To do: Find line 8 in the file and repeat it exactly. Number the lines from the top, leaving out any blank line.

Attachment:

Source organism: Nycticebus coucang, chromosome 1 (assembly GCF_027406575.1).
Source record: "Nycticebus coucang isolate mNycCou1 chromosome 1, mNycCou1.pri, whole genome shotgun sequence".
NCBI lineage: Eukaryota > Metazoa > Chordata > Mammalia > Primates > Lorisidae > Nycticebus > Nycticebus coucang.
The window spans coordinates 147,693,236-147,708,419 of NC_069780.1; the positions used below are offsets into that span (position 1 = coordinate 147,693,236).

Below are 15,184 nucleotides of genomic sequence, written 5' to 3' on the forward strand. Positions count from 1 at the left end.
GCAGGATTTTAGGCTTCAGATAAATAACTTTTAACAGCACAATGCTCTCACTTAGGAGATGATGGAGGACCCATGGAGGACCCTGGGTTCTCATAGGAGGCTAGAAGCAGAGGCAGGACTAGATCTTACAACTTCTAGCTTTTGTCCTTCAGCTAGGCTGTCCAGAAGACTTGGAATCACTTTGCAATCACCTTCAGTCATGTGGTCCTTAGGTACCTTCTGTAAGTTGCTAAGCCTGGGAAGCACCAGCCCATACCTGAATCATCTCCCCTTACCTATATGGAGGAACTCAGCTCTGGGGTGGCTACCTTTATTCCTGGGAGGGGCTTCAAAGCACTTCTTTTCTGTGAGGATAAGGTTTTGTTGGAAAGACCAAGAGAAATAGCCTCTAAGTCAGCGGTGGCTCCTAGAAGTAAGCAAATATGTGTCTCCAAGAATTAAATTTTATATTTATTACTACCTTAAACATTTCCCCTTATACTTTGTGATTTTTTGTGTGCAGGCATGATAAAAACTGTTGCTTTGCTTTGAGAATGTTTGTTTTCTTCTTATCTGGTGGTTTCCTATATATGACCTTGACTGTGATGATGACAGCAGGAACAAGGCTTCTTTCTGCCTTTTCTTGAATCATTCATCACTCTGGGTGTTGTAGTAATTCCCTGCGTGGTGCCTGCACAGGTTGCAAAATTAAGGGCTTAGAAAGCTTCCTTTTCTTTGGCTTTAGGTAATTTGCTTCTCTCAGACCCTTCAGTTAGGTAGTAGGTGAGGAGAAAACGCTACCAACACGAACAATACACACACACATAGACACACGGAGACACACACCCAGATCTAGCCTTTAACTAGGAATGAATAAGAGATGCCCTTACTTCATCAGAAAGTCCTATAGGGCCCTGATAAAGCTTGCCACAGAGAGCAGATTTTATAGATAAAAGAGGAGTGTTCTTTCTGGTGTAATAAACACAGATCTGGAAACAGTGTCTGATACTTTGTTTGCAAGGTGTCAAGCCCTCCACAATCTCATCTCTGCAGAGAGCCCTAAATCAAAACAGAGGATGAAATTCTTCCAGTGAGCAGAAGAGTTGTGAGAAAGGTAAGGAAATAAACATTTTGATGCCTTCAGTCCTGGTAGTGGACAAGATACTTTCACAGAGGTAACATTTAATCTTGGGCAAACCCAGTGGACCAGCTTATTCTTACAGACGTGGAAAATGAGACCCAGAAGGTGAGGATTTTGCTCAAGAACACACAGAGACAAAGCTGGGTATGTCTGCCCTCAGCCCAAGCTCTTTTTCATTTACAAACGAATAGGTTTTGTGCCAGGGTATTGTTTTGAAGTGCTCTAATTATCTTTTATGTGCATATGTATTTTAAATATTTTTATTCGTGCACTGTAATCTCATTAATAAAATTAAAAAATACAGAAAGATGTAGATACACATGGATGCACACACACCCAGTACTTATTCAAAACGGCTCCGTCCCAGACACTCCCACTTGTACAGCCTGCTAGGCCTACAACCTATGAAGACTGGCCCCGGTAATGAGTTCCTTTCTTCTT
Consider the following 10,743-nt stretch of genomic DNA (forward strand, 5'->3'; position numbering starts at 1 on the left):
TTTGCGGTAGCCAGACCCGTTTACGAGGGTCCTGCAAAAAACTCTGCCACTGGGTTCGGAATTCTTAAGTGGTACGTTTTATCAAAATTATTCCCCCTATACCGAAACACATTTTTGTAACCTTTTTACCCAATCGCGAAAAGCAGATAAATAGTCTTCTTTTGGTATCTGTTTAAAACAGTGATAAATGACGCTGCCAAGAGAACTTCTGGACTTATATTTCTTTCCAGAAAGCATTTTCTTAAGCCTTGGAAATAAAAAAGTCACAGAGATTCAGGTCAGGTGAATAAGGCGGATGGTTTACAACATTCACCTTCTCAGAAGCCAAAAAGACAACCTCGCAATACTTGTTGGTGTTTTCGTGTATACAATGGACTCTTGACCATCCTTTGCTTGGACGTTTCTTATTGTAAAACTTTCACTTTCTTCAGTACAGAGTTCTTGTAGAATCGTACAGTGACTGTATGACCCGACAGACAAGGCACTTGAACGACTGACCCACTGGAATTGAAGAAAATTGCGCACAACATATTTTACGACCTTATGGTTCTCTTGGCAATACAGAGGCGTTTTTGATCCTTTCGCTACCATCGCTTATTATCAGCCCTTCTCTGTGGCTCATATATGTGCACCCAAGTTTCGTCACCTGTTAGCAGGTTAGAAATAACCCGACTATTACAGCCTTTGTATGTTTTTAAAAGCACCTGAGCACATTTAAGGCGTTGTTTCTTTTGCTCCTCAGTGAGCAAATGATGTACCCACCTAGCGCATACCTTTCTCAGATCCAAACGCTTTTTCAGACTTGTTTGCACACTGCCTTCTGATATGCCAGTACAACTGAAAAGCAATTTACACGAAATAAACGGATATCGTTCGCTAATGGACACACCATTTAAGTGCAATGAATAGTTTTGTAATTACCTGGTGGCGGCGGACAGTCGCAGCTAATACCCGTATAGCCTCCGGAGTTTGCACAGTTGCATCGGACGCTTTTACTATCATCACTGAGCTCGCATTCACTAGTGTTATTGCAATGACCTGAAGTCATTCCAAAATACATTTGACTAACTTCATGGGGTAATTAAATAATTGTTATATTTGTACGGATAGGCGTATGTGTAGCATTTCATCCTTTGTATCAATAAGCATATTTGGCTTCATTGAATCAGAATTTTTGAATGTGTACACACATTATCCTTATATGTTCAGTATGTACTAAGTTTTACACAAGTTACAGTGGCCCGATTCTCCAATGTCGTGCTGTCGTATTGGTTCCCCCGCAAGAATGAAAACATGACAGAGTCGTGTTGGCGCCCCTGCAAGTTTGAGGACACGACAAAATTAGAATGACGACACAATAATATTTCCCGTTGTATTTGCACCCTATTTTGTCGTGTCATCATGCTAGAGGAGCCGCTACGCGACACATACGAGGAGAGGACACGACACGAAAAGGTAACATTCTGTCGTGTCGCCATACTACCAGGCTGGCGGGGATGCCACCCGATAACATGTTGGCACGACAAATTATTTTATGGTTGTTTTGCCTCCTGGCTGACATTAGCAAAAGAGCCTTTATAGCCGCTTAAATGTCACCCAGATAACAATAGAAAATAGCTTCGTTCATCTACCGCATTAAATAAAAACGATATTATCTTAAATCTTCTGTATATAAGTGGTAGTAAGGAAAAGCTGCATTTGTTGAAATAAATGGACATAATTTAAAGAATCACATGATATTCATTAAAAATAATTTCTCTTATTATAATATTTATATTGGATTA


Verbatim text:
TTTGCGGTAGCCAGACCCGTTTACGAGGGTCCTGCAAAAAACTCTGCCACTGGGTTCGGAATTCTTAAGTGGTACGTTTTATCAAAATTATTCCCCCTATACCGAAACACATTTTTGTAACCTTTTTACCCAATCGCGAAAAGCAGATAAATAGTCTTCTTTTGGTATCTGTTTAAAACAGTGATAAATGACGCTGCCAAGAGAACTTCTGGACTTATATTTCTTTCCAGAAAGCATTTTCTTAAGCCTTGGAAATAAAAAAGTCACAGAGATTCAGGTCAGGTGAATAAGGCGGATGGTTTACAACATTCACCTTCTCAGAAGCCAAAAAGACAACCTCGCAATACTTGTTGGTGTTTTCGTGTATACAATGGACTCTTGACCATCCTTTGCTTGGACGTTTCTTATTGTAAAACTTTCACTTTCTTCAGTACAGAGTTCTTGTAGAATCGTACAGTGACTGTATGACCCGACAGACAAGGCACTTGAACGACTGACCCACTGGAATTGAAGAAAATTGCGCACAACATATTTTACGACCTTATGGTTCTCTTGGCAATACAGAGGCGTTTTTGATCCTTTCGCTACCATCGCTTATTATCAGCCCTTCTCTGTGGCTCATATATGTGCACCCAAGTTTCGTCACCTGTTAGCAGGTTAGAAATAACCCGACTATTACAGCCTTTGTATGTTTTTAAAAGCACCTGAGCACATTTAAGGCGTTGTTTCTTTTGCTCCTCAGTGAGCAAATGATGTACCCACCTAGCGCATACCTTTCTCAGATCCAAACGCTTTTTCAGACTTGTTTGCACACTGCCTTCTGATATGCCAGTACAACTGAAAAGCAATTTACACGAAATAAACGGATATCGTTCGCTAATGGACACACCATTTAAGTGCAATGAATAGTTTTGTAATTACCTGGTGGCGGCGGACAGTCGCAGCTAATACCCGTATAGCCTCCGGAGTTTGCACAGTTGCATCGGACGCTTTTACTATCATCACTGAGCTCGCATTCACTAGTGTTATTGCAATGACCTGAAGTCATTCCAAAATACATTTGACTAACTTCATGGGGTAATTAAATAATTGTTATATTTGTACGGATAGGCGTATGTGTAGCATTTCATCCTTTGTATCAATAAGCATATTTGGCTTCATTGAATCAGAATTTTTGAATGTGTACACACATTATCCTTATATGTTCAGTATGTACTAAGTTTTACACAAGTTACAGTGGCCCGATTCTCCAATGTCGTGCTGTCGTATTGGTTCCCCCGCAAGAATGAAAACATGACAGAGTCGTGTTGGCGCCCCTGCAAGTTTGAGGACACGACAAAATTAGAATGACGACACAATAATATTTCCCGTTGTATTTGCACCCTATTTTGTCGTGTCATCATGCTAGAGGAGCCGCTACGCGACACATACGAGGAGAGGACACGACACGAAAAGGTAACATTCTGTCGTGTCGCCATACTACCAGGCTGGCGGGGATGCCACCCGATAACATGTTGGCACGACAAATTATTTTATGGTTGTTTTGCCTCCTGGCTGACATTAGCAAAAGAGCCTTTATAGCCGCTTAAATGTCACCCAGATAACAATAGAAAATAGCTTCGTTCATCTACCGCATTAAATAAAAACGATATTATCTTAAATCTTCTGTATATAAGTGGTAGTAAGGAAAAGCTGCATTTGTTGAAATAAATGGACATAATTTAAAGAATCACATGATATTCATTAAAAATAATTTCTCTTATTATAATATTTATATTGGATTA